Having food shipped all over the world is not the best, healthiest, most economical, or most sustainable approach to feeding humanity, which is why we purchase a CSA share from a local farm each year.
CSA stands for Community Supported Agriculture.
The way a CSA works is local community members pay a price up front for a certain share in the crops produced on the farm. This provides security for the farmer in the event of a bad season and provides delicious, local, and in-season food for the shareholders. We’ve only had our share for two seasons, but we’ve already seen first hand how unpredictable the farming business is. And still, the benefits to spending my grocery budget in this way are totally worth any “risk.”
Here are some of my favorite things about our CSA:
1. My farmers are awesome. I literally know my farmers. That alone, to me, is super cool. And, what is more, these men are a part of my community. They employ community members. They are helping our local economy. I am proud to support them.
2. My food is picked when it’s ripe. My food isn’t picked when it’s green and then sprayed later to make it appear ripe. My food is also picked within a week of me picking it up.
3. My food is grown ethically. I know that my farm takes care of its employees. I don’t have to fear that I am buying food that is grown by a system that takes advantage of people [as many food sources do].
4. My food is grown organically. My particular farm [Rustic Road Farm in Elburn, IL] is applying for its organic certification, and they are very open and honest about their methods of farming.
5. My food is the real-deal misfit produce. You’ve probably heard about all the businesses selling the “misfit” produce that is rejected by grocers. Well, my food is the legit stuff. It comes in all shapes and sizes. It teaches me and my kids that a head of lettuce doesn’t have to look like those fancy plastic wrapped ones in the grocery store. It is food. We all need to be less picky and less wasteful.
If you’re considering getting a CSA share, my only advice is DO IT. If you have any questions about CSAs, let me know! I’d love to share more of our experience.
Also, you can read about our experience last year:
“If you know what’s going on in the beginning of the value chain, it’s not possible to enjoy chocolate.” – Hank Jan Beltran, Chief Chocolate Officer for Tony’s Chocolonely
My partner, being the wonderful man that he is, occasionally brings me home a bar of chocolate.
The chocolate he buys me is always dark, delicious, and – most importantly – fair trade [he knows me very well]. But I haven’t always purchased fair trade chocolate. I hadn’t even heard of fair trade products until last year when I started learning about ethical shopping. But over the past year – and especially the past few months – I’ve become aware of the dark side of the chocolate industry to such an extent that [like Beltran says above] I can’t even enjoy chocolate if I can’t guarantee that no humans have been mistreated in order to provide me my little luxury.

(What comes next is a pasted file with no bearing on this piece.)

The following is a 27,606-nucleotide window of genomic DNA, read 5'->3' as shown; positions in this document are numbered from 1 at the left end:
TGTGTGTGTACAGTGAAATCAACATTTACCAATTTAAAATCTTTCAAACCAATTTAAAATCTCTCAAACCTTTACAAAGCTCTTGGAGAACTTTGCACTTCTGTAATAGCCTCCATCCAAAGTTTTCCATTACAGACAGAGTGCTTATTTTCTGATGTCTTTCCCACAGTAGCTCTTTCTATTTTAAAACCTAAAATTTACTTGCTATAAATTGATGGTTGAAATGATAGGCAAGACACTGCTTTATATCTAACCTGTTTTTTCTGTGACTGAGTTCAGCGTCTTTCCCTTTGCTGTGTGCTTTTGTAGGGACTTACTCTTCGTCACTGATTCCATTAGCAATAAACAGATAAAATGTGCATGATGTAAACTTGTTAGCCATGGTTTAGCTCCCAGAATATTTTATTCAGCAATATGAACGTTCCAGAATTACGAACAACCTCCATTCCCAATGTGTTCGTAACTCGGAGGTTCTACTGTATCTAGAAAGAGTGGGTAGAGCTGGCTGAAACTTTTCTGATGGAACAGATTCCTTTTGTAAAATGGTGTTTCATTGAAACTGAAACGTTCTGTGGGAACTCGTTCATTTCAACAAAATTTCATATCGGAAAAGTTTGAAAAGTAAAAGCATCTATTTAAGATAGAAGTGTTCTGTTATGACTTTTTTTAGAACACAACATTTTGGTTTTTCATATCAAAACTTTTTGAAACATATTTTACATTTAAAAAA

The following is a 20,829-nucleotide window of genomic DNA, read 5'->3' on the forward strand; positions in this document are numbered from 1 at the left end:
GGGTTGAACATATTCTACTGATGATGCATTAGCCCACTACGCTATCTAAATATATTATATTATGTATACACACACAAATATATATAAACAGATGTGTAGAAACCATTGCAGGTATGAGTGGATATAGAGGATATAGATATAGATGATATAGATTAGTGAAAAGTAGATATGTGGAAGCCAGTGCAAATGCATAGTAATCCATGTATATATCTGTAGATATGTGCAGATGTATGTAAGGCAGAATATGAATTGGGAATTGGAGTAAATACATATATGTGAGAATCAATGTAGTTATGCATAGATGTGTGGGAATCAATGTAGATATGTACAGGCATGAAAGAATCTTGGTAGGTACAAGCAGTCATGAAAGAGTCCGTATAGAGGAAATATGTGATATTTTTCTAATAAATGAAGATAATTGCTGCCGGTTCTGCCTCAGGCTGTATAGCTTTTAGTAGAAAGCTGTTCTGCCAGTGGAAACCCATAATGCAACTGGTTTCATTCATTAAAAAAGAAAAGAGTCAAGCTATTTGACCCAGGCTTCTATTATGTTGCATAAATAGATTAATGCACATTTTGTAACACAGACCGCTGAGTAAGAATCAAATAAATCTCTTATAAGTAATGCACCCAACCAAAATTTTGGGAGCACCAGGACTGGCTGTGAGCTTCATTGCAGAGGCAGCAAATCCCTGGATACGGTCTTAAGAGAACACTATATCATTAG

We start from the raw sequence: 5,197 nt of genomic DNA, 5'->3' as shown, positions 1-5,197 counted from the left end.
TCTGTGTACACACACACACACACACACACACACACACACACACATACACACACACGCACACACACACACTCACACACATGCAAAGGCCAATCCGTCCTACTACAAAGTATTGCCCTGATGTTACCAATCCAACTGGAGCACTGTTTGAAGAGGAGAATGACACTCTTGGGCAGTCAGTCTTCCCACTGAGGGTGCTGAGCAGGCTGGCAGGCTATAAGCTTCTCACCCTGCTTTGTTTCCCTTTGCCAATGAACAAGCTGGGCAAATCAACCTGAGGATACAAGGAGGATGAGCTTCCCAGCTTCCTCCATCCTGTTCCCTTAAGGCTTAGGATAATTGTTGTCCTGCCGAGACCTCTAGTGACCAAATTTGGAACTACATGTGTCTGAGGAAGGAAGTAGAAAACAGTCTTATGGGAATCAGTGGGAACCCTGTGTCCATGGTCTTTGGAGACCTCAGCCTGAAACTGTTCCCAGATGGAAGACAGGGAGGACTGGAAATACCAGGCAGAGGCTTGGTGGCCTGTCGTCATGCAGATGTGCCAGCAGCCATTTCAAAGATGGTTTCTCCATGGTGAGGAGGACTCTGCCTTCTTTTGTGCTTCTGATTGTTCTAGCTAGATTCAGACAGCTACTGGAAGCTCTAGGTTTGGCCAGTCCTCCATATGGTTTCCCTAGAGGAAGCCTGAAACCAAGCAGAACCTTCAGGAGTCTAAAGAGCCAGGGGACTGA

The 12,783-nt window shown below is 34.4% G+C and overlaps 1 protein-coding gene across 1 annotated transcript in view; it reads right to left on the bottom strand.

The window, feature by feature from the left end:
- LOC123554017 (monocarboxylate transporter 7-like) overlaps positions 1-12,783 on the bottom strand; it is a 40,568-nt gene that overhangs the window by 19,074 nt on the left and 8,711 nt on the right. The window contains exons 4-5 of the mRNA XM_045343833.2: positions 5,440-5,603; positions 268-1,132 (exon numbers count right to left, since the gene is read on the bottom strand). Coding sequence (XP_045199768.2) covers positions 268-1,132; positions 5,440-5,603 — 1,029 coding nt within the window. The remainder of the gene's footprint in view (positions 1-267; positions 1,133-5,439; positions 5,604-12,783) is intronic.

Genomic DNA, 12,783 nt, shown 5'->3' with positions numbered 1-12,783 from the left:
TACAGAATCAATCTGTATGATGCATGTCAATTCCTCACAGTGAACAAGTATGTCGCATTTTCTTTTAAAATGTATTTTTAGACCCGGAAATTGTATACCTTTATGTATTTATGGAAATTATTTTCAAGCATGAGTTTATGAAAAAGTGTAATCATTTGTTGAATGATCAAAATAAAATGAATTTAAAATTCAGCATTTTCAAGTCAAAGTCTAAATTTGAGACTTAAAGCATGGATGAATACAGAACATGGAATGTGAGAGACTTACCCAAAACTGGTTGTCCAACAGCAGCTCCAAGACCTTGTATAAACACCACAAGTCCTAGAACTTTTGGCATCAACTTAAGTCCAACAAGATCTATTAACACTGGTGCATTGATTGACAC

For me, chocolate is not worth the suffering it is causing around the world.
So what exactly is the deal with fair trade chocolate?
A while back, Brett brought me my first bar of Tony’s Chocolonely chocolate, which gave me my first glimpse into the chocolate industry.
Turns out, the chocolate we enjoy here in the US comes at a very high price for the farmers in West Africa [and other places around the world] and many other real human beings in the supply chain.
Don’t believe me? Watch one of the newest episodes of Rotten, a documentary series on Netflix.
No, really. Go watch it.
Anyone who consumes chocolate [which is pretty much every human in the developed world] should know the truth about how chocolate is grown and harvested and purchased and produced for us to enjoy from the comfort of our big homes and the extravagance of our fancy kitchens. We should know how this chocolate made its way from Africa all the way to our countless convenient grocery stores filled with aisles upon aisles of every food you can imagine.
And as soon as we know the truth, we need to change our actions to prioritize the humans whose lives depend on this product for their livelihood. Even if we can’t see them and may never meet them – humans all over the world are worthy of being treated with respect and human decency. We, as part of the largest consumer culture on the planet, have a responsibility to demand the ethical treatment of everyone in the supply chain of the products we purchase.
So, how do we do that?
Enter fair trade certifications [Fairtrade, Utz, Whole Trade, etc] which ensure that products are being purchased at fair prices AND that all levels of the supply chain are being treated ethically AND often provides additional funds to support the local industry and economy.
[Look for these symbols when shopping.]
Yeah, it’s gonna cost us more. God forbid I have to pay an extra $2 for my chocolate bar to ensure that the farmers who grew the cocoa beans can feed their children tonight. I mean really, we are the most wealthy country and simultaneously the most concerned about an extra $1.
Fair trade is often criticized as not being effective, being a form of “greenwashing”, and only benefiting rich companies – but these all sound like excuses to me. And if there is anything I’ve learned from growing up in middle class America, it’s that we love making excuses to keep more of our money to ourselves.